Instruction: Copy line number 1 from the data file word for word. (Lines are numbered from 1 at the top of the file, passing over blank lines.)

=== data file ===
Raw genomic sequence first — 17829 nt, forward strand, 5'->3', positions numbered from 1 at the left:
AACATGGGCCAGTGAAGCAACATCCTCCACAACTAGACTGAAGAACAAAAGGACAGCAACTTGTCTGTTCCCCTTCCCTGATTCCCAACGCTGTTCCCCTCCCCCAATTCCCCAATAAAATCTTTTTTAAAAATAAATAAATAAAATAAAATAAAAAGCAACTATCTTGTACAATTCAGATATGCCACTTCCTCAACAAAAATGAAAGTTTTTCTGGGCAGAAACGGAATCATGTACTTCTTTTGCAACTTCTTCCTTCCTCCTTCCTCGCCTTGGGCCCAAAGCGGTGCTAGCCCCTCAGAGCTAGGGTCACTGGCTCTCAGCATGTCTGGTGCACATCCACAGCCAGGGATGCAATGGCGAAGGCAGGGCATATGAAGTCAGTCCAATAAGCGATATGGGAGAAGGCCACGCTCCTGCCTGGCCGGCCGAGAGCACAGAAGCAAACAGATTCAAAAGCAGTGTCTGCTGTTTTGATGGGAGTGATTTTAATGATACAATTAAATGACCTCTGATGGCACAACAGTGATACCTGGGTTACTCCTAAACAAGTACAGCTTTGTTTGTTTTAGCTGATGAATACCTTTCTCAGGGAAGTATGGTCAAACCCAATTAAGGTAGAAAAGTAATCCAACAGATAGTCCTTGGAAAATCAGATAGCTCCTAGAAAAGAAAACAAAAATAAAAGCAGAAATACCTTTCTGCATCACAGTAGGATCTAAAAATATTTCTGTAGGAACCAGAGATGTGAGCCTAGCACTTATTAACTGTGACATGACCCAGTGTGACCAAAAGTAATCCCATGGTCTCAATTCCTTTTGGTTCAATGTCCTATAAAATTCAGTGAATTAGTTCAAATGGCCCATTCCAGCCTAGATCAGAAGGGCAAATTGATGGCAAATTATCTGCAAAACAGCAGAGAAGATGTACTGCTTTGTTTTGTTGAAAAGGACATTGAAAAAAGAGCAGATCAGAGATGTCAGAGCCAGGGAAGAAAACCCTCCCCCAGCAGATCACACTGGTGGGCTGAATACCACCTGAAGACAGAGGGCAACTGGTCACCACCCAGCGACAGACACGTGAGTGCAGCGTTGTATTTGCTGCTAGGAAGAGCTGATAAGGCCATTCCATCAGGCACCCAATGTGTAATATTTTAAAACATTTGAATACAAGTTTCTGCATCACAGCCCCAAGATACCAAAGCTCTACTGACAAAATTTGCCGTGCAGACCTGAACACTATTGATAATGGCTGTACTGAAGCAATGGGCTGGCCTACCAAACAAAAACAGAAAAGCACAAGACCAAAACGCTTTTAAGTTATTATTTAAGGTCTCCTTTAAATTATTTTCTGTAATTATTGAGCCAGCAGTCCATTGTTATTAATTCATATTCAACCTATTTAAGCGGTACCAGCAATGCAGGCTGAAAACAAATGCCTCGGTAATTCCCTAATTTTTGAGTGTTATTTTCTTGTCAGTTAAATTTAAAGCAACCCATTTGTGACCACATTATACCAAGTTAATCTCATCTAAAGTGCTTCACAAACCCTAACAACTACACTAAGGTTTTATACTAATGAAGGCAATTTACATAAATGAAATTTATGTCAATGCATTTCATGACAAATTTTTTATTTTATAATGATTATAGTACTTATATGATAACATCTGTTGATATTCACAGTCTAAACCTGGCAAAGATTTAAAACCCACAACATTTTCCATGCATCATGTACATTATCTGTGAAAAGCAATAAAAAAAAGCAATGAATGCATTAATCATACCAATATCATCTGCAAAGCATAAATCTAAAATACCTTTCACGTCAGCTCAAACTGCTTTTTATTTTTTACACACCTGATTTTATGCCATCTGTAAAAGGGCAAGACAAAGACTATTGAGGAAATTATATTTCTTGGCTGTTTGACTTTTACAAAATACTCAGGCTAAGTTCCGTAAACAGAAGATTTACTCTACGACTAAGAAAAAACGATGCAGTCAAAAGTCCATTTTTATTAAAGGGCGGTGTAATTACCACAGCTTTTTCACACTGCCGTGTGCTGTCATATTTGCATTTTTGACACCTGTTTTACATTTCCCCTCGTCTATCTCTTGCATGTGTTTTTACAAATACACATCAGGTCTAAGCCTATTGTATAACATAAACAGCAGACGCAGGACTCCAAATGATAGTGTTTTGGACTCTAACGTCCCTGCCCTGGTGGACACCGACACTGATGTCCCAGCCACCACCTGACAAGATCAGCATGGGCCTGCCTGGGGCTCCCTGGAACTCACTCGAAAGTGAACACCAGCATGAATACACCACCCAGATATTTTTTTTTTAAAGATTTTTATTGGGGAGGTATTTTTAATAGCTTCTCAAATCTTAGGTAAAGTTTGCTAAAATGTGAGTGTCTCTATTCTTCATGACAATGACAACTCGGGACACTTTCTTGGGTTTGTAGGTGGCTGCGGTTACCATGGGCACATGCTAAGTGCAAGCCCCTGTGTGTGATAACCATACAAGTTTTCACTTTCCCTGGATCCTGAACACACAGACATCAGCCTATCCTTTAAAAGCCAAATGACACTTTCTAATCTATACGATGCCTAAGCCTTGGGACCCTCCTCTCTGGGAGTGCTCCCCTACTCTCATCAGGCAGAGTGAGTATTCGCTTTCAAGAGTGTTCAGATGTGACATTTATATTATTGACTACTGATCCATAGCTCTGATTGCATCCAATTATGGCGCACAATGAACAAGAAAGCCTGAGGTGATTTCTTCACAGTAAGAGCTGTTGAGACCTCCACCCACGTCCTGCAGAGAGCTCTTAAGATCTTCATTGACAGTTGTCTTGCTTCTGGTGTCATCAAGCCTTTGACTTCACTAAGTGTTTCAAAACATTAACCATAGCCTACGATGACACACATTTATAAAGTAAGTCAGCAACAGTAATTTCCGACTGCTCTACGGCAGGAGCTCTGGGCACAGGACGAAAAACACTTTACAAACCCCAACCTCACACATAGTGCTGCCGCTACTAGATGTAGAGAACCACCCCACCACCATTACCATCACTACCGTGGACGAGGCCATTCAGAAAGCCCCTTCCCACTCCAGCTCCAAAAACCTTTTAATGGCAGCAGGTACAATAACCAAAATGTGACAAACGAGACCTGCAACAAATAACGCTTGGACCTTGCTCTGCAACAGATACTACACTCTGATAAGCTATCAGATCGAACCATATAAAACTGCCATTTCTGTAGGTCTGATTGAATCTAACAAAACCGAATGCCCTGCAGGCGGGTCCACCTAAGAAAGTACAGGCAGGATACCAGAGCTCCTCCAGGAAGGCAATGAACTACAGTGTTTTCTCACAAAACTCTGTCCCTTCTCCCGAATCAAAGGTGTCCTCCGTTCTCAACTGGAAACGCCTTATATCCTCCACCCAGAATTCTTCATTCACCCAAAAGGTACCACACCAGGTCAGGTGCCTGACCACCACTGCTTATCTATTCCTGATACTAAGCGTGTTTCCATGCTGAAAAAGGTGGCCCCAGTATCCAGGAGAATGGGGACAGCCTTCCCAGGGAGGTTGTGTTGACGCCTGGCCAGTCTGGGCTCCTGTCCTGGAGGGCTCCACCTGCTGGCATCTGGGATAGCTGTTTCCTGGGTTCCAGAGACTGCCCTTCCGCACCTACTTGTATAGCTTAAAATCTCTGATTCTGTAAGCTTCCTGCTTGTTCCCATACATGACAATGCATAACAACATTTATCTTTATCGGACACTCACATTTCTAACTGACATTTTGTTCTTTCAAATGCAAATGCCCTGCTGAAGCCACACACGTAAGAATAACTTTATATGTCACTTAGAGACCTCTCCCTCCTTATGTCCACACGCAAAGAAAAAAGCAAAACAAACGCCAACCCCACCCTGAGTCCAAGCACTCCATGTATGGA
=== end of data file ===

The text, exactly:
Raw genomic sequence first — 17829 nt, forward strand, 5'->3', positions numbered from 1 at the left: